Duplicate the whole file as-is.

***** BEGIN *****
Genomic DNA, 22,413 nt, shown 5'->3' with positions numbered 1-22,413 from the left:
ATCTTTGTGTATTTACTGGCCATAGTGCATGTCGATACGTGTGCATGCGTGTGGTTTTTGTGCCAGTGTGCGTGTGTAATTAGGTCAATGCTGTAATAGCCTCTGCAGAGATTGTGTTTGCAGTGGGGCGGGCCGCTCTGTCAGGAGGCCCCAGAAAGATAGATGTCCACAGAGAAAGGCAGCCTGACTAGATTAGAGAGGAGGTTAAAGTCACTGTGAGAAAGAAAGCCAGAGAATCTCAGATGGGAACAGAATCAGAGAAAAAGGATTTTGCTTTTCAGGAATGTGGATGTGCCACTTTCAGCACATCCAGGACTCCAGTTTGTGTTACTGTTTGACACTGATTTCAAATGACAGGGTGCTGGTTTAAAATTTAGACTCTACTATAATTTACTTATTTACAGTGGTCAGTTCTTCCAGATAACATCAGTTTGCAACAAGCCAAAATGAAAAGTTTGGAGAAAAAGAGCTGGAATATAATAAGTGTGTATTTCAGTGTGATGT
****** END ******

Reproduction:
Genomic DNA, 22,413 nt, shown 5'->3' with positions numbered 1-22,413 from the left:
ATCTTTGTGTATTTACTGGCCATAGTGCATGTCGATACGTGTGCATGCGTGTGGTTTTTGTGCCAGTGTGCGTGTGTAATTAGGTCAATGCTGTAATAGCCTCTGCAGAGATTGTGTTTGCAGTGGGGCGGGCCGCTCTGTCAGGAGGCCCCAGAAAGATAGATGTCCACAGAGAAAGGCAGCCTGACTAGATTAGAGAGGAGGTTAAAGTCACTGTGAGAAAGAAAGCCAGAGAATCTCAGATGGGAACAGAATCAGAGAAAAAGGATTTTGCTTTTCAGGAATGTGGATGTGCCACTTTCAGCACATCCAGGACTCCAGTTTGTGTTACTGTTTGACACTGATTTCAAATGACAGGGTGCTGGTTTAAAATTTAGACTCTACTATAATTTACTTATTTACAGTGGTCAGTTCTTCCAGATAACATCAGTTTGCAACAAGCCAAAATGAAAAGTTTGGAGAAAAAGAGCTGGAATATAATAAGTGTGTATTTCAGTGTGATGT